Focusing predominantly on immigration as a problem or a menace conveniently begs the question of why immigration has become problematic and even more pointedly to what extent French neocolonial policies have contributed to exacerbating the need for Africans to emigrate towards Europe as a last resort. The ongoing pauperization of African populations is essentially the result of foreign domination, which in the past as still today, has conditioned most of the catastrophic political and economic choices taken by African governments, statewide or regionally. This of course is no earthshaking revelation as we all know, experts and lay observers alike. What nowadays is called co-development and what used to be labeled as cooperation is doomed from the outset if we continue to squander funds on pseudo charity without attacking the fundamental inequities which guide the political- economy of North-South commercial exchange.
To begin with our policy makers should recognize that the most important and efficient transfer of development funds has originated within the African immigration itself whose yearly money transfers are higher than those of our own government’s public aid budgets. Despite this effort from within the Diaspora, the monetary flows leaving African states towards Europe and other non-African continents is still much greater than the incoming flow, thereby ineluctably impoverishing the African continent as a whole. Before we start talking about treating the disorders of commercial exchange between Africa and Europe our government could begin by not aggravating them through its suppression of direct funding from African immigrants who work in France!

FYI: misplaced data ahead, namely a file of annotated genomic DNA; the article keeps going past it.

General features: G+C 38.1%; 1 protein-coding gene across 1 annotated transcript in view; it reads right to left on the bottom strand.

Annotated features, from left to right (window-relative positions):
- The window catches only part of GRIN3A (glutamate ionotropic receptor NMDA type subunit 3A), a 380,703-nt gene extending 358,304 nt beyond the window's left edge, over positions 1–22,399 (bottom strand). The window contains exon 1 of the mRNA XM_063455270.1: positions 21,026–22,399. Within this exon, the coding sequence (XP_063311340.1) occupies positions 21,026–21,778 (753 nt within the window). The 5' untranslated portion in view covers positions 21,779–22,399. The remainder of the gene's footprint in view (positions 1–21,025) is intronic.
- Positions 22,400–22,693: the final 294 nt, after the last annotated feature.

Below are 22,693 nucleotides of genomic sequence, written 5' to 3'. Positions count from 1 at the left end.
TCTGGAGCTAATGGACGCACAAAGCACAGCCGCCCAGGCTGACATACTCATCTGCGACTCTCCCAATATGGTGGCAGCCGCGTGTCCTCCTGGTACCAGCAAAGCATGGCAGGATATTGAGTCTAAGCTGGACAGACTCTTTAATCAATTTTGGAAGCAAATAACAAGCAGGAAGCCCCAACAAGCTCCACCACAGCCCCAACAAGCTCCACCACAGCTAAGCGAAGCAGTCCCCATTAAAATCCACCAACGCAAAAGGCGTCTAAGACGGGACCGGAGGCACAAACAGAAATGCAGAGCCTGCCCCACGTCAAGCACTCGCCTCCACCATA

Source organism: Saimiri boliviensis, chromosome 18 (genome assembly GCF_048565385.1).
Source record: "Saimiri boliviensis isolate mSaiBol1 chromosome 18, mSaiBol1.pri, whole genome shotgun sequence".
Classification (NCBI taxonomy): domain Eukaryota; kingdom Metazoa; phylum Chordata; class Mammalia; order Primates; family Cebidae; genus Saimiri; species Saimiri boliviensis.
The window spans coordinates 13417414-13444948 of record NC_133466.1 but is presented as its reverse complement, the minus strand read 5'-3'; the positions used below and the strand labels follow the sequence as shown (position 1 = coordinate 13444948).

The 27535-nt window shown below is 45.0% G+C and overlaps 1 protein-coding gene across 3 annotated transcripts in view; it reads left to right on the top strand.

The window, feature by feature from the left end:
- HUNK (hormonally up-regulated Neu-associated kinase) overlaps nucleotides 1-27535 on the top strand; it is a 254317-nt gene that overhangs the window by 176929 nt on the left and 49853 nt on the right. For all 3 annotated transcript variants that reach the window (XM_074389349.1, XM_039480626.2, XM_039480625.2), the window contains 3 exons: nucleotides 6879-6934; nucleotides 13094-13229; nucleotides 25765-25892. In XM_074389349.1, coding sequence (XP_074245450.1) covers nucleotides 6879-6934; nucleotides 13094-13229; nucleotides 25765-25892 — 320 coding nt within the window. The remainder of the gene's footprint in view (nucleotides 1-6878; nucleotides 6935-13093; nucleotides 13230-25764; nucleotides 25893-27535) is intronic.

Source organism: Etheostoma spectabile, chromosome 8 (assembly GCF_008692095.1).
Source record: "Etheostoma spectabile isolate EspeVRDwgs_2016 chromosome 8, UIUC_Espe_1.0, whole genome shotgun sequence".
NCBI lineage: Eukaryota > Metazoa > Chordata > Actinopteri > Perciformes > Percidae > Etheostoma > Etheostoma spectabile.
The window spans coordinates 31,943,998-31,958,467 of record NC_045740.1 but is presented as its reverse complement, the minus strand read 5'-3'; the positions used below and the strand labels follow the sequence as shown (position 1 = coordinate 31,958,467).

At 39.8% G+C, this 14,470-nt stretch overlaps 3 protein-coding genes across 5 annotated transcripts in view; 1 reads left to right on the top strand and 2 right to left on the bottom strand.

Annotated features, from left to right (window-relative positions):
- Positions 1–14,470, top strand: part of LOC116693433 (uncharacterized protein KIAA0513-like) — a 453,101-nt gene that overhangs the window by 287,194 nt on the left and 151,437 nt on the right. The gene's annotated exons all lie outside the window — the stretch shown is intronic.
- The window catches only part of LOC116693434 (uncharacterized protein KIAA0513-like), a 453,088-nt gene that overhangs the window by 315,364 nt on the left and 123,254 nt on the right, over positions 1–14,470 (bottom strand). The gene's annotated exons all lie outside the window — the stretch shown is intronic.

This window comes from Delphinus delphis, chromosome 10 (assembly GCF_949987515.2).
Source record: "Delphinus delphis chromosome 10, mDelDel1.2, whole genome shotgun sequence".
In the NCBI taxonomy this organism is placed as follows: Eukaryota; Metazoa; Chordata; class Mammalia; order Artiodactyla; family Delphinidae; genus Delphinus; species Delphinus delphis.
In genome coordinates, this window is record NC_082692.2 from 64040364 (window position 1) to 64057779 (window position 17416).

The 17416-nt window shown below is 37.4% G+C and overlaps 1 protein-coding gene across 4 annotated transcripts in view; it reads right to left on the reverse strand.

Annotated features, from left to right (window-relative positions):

Moreover a great deal of African impoverishment is directly related to the pillaging of natural resources by multinationals outside of Africa whose substantial profit margins depend on maintaining venal heads of states in power who readily consent to economic endowments towards foreign investors contrary to any sane national economic policy. Obviously what ordinarily is condemned in the West is manifestly tolerated if not encouraged in Africa-namely corruption- and this supranational disorder is definitely not the making of any African emigration! Another apparently insurmountable set of obstacles to the economic well being for most of the Southern Hemisphere’s peasant population are the lopsided government subventions and commercial treaties which favor western agro-industries but ruin small-scale farming both in the North and the South while at the same time they prevent development of native, food producing industries which could supply markets within the Southern Hemisphere and particularly in famine endemic Africa. If public leaders within the Southern Hemisphere do not manage to inflect the trade agreements of the World Commerce Organization, all the expert speak about development or co-development will amount to no more than talk, while ever growing numbers of people will seek exodus.